The "View, Select, and Rerun" page also allows the user to rerun the coadditions (for any of the bands), using any number of the individual scans, by deselecting the ones not needed. The ranges for the source and background fitting can also be adjusted when rerunning Scanpi.

Deselecting all the scans for one band is interpreted as a request not to perform coaddition; rerunning with that condition will not produce any of the coadd scan results. Deselecting any of the bands using the "Rereun band #" checkbox will exclude results for that band from the summary pages in the subsequent run; you can re-select "Rerun band #" in the subsequent run in order to bring back the processing for that band if needed. (Note that deselecting any of the bands on the start page, using "Process IRAS Band", excludes that band from all results and subsequent reruns.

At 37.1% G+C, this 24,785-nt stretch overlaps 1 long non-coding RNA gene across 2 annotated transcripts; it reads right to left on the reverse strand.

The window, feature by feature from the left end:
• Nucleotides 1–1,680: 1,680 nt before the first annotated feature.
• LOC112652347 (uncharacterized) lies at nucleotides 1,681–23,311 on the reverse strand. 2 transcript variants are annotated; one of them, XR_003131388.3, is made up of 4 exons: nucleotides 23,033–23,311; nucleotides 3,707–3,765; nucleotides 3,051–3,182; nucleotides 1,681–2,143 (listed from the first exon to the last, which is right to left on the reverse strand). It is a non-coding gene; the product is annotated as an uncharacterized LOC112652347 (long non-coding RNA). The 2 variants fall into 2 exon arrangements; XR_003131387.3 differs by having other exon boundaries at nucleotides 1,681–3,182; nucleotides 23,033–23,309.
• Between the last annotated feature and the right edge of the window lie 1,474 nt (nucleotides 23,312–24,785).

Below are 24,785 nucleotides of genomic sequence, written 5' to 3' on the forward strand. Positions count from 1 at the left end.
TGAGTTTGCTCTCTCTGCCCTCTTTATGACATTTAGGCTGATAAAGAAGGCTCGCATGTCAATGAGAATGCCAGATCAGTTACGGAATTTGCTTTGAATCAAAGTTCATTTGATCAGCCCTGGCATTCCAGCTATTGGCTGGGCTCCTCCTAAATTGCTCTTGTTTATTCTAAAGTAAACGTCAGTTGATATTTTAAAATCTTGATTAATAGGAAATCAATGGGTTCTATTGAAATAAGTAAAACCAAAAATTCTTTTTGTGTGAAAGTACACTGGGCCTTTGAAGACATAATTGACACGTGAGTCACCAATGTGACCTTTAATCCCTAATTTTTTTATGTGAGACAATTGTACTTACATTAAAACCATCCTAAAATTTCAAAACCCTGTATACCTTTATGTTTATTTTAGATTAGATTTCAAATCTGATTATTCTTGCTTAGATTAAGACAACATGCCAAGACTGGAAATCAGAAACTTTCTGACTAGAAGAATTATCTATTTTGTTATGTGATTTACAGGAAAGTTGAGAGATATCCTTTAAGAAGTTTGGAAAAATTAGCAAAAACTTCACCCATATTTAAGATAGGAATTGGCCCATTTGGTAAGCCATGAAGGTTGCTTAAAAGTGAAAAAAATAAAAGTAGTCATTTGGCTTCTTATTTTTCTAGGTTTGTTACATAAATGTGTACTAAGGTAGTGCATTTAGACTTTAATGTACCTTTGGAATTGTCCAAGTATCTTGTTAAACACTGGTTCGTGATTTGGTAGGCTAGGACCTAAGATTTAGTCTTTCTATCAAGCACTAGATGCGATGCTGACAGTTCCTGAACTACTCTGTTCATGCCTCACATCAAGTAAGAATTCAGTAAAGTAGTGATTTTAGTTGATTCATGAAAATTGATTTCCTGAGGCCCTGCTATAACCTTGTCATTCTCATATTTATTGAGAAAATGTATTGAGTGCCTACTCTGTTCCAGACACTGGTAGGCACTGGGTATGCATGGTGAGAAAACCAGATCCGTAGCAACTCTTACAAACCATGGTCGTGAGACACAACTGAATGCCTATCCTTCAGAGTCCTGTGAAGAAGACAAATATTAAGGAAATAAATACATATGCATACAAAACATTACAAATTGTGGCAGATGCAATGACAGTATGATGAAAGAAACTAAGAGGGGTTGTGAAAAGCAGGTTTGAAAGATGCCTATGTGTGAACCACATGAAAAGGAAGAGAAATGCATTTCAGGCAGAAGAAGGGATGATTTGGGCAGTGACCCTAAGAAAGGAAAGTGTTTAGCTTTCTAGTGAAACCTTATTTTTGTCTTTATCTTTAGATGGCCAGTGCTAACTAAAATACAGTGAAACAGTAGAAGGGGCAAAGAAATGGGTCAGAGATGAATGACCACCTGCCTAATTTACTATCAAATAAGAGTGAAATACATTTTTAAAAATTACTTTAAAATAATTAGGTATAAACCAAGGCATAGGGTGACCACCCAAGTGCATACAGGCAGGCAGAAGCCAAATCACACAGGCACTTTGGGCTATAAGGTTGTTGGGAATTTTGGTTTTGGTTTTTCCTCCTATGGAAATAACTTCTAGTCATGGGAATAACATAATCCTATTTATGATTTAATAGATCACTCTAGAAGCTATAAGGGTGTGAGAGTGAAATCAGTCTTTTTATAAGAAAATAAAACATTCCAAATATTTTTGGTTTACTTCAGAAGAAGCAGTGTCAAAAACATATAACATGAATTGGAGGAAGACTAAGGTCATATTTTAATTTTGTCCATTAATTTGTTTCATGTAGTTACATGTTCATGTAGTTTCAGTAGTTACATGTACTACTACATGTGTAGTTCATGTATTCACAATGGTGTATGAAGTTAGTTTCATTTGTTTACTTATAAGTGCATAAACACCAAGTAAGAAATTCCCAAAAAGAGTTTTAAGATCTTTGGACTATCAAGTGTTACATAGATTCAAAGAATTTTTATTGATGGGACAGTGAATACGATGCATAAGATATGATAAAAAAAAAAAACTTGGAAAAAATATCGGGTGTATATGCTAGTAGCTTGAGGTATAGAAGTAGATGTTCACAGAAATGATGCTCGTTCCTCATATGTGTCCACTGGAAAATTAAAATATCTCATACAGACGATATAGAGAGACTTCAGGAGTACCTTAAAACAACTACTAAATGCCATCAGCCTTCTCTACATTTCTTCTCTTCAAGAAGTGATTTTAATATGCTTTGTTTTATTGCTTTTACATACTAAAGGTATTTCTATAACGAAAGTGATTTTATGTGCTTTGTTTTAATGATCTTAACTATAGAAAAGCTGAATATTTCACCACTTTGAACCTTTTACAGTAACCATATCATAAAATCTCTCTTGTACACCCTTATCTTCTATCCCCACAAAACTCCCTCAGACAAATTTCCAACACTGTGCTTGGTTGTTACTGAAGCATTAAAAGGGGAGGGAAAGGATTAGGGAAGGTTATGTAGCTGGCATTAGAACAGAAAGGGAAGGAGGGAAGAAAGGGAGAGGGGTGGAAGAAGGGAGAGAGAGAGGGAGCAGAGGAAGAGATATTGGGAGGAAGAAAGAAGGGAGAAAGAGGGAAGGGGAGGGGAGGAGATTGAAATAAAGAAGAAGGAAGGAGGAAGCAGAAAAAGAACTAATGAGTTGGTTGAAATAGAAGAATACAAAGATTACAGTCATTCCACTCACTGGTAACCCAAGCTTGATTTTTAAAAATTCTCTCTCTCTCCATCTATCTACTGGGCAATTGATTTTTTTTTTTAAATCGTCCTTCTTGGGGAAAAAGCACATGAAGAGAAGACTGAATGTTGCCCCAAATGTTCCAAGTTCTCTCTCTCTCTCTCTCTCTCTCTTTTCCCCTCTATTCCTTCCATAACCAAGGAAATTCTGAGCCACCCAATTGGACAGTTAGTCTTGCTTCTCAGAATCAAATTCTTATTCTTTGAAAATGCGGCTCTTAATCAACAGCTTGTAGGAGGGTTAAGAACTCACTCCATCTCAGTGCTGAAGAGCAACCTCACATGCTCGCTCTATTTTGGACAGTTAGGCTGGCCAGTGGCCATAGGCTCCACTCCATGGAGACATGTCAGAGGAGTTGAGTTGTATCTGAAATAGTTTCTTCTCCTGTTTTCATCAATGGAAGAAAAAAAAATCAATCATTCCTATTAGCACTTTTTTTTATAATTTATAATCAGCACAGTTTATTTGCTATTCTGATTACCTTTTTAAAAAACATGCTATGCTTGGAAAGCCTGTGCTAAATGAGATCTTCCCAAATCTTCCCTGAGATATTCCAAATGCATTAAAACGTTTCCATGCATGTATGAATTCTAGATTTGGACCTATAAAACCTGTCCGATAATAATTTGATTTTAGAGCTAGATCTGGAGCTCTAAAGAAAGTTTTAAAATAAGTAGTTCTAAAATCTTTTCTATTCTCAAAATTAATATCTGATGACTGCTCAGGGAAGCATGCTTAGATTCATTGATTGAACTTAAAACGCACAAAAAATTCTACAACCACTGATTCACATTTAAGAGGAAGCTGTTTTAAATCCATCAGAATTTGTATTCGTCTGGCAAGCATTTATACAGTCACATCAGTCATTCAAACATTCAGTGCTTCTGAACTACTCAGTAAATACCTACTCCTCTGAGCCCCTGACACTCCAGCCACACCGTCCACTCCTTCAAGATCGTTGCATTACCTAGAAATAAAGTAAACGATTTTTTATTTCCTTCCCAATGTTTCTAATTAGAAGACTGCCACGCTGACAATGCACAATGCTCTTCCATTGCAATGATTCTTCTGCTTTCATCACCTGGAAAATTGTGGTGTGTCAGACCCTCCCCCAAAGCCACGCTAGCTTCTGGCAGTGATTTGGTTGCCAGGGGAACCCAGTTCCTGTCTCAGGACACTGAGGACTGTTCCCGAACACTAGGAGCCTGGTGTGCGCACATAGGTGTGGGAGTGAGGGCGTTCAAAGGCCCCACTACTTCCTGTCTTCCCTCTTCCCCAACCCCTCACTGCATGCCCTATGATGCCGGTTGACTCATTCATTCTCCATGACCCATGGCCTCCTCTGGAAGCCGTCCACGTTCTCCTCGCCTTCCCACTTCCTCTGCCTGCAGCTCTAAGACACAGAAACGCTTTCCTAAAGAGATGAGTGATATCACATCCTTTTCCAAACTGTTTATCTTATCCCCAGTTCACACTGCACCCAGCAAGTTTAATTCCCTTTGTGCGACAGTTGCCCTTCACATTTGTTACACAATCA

Once done with the selection/deselection of scans, click on the "Rerun Scanpi" button at the bottom. The form can also be reset to the previous settings should one need to go back (using the "Reset Form" button at the bottom.) Lastly, the "Start Over" button will return the user to the Scanpi front page which has the search form.

Multiple Sources & Bulk Download